Thomas Michael Swensen

Contact Information


Office: 214 Willard O. Eddy Hall

Office Hours: Monday 2:00-4:00PM

Role: Faculty

Position: Assistant Professor


Dr. Thomas Michael Swensen joined the ethnic studies department as an assistant professor in the Fall of 2014. He produces scholarship at the crossroads of Native American studies and the environmental humanities. He's published articles on the Alaska Native Claims Settlement Act of 1971, Native publics and environmental disasters, the emergence of Alaska Native tribal governments, urban space and the John T. William’s Memorial Pole, the cultural geographies of Native punx, and the distinctions between Alaska Native civil rights and Native title. He's finishing a draft of a book length manuscript, The Great Land: Alaska Native assemblages of belonging and the environment. Article wise, he's working on pieces exploring Native subsistence practices and animal studies, Alaska punx and the environment, the Indigenous urban, and as well as an essay on hemispheric transnational Native ecological art.

Thomas was born and raised in the Kodiak Archipelago and graduated from S.A.V.E. II secondary school in Anchorage on the Alaska mainland. After enrolling at a community college at a non-traditional age, he earned a PhD in Ethnic Studies from the University of California, Berkeley in the fall of 2011. An original shareholder in the Alaska Native Claims Settlement corporations Koniag, Inc., and Leisnoi, Inc., he is also enrolled in the federally recognized Tangirnaq Native Village aka the Woody Island Tribe. With pride, he serves the Alutiiq community on the board of directors of the Koniag Education Foundation, an organization that promotes the educational goals and economy of the Koniag Alutiiq and their descendants.

When he was still in graduate school the Western History Association awarded him with the Autry prize in Public History for his authorship of the We Shall Remain: The Utah Indian Curriculum Project in 2010, available at The following year he was awarded the Chancellors Postdoctoral Fellowship in American Indian Studies at the University of Illinois, Urbana-Champaign. From 2012-2014 he worked as the assistant Professor of Native Arts and Culture at the Herberger Institute at Arizona State University. If you are interested in his work, he consistently posts on the Alaska Native Studies Blog One can also find material associative to the blog on Facebook at and Tumblr at Thomas avidly cycles, plays music, and cooks most meals. He’s very fond of sikiaq, cold smoked, or kippered salmon, if you have any you’d like to share, please don’t hesitate to stop by his office. Check out his cv at his personal website, Support Aleut faculty.

TEACHING: ETST 581A1 Race, Space, and Governmentality, ETST 425 Indigenous Film and Video, ETST 365 Global Environmental Justice Movements, ETST 255 Native American History, ETST 240 Native American Cultural Experience, ETST Race and the City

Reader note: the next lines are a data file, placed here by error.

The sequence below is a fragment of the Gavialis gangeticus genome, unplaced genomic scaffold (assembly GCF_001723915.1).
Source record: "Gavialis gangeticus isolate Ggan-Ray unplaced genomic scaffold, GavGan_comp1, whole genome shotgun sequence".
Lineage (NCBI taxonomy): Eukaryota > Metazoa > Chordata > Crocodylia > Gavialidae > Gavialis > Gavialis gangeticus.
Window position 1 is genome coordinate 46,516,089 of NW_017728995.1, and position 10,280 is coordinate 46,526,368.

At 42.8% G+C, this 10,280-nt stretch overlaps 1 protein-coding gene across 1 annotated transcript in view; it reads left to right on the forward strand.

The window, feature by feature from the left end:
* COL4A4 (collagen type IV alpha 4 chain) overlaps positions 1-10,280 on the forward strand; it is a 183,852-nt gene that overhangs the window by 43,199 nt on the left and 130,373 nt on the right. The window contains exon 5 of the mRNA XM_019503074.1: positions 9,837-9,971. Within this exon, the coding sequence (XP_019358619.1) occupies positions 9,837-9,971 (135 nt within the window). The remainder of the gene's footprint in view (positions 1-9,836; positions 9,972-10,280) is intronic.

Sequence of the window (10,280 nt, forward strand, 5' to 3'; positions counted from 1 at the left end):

2011 Ethnic Studies, Ph.D. University of California Berkeley (fall graduate).2007 M.A. Ethnic Studies, University of California Berkeley. 2005 M.A. Literature, University of Oregon. 2001-2002 Partial M.Arch, University of Oregon. 2001 Urban Planning Certificate, University of Utah. 2000 B.A. Literature and Art,  Westminster College. 



2009 We Shall Remain: Utah Indian Curriculum Guide.With Matthew Basso, Annie Hanshew, Elizabeth Player,  and Jenel Cope (with contributions by Paul Reeve, Danielle Endres, and Floyd O’Neil), Salt Lake City: University of Utah Printing Services.


Peer Reviewed Articles

2017 “Blackfish Lessons on Environmental Sustainability, Food, and Yup’ik Culture.” Alaska Native Studies Journal. Vol. 3. Forthcoming.

2017 “The Strong Current and Alutiiq Cultural History.” English Language Notes 54.2 special issue: In/Security. Forthcoming.

2016 “Navajo Punx: A Nation and its Discontents.” Red Ink: An International Journal of Indigenous Literature, Arts, and Humanities. Vol. 18.2. 

2016 “Forever Crossing Over: At the Intersection of John T. Williams's Life and Memorial.” Special issue of American Indian Culture and Research Journal: Remaking Aesthetic Violence: Centering Indigeneity in Native Arts.Vol. 39. 4.

2015 “Of Subjection and Sovereignty: Alaska Native Corporations and Tribal  Governments in the Twenty-First Century.” Wicazo Sa Review: A Journal of Native American Studies. Vol. 30.1.

2015 “Race Technologies and Familial History in Twentieth-Century Native Alaska.” Occasion Journal Special issue Race, Space, Scale. Vol. 8.

2015 “The Relationship Between Indigenous Rights, Citizenship, and Land in Territorial Alaska: How the Past Opened the Door to the Future.” Alaska Native Studies Journal. Vol. 2.

Published Co-Edited Volumes

2014 Transforming the University: Alaska Native Studies in the 21st Century. Alaska Native Studies Journal Vol. 1. University of Alaska Press. With Jeane Táawxíwaa Breinig, Lenora Ac’aralek Carpluk, Alisha Drabek, Sharon Chilux Lind, Beth Ginondidoy Leonard, Liza Mack, Gordon Pullar, Maria ShaaTláa Williams, Phyllis Fast, Ray Barnhardt, and Miranda Wright.

Other Editorially Reviewed Articles

2013 “The Work of Rogelio Gutierrez.” Catalog for Trazo Urbano: Grafica Contemporanea Desde. Translated into Spanish. Mexico City, Mexico.

Web-Based Publications

2010 We Shall Remain: The Utah Indian Curriculum Project (completed August 2009, includes teachers’ guide and new media materials, like interactive Google Earth maps, available via multiple website portals including and housed on the Pioneer Digital Library system), available at


2013-present The Alaska Native Studies Blog at

Creative Writing

2000 "Wait Here." Ellipsis... Literature and Art Journal.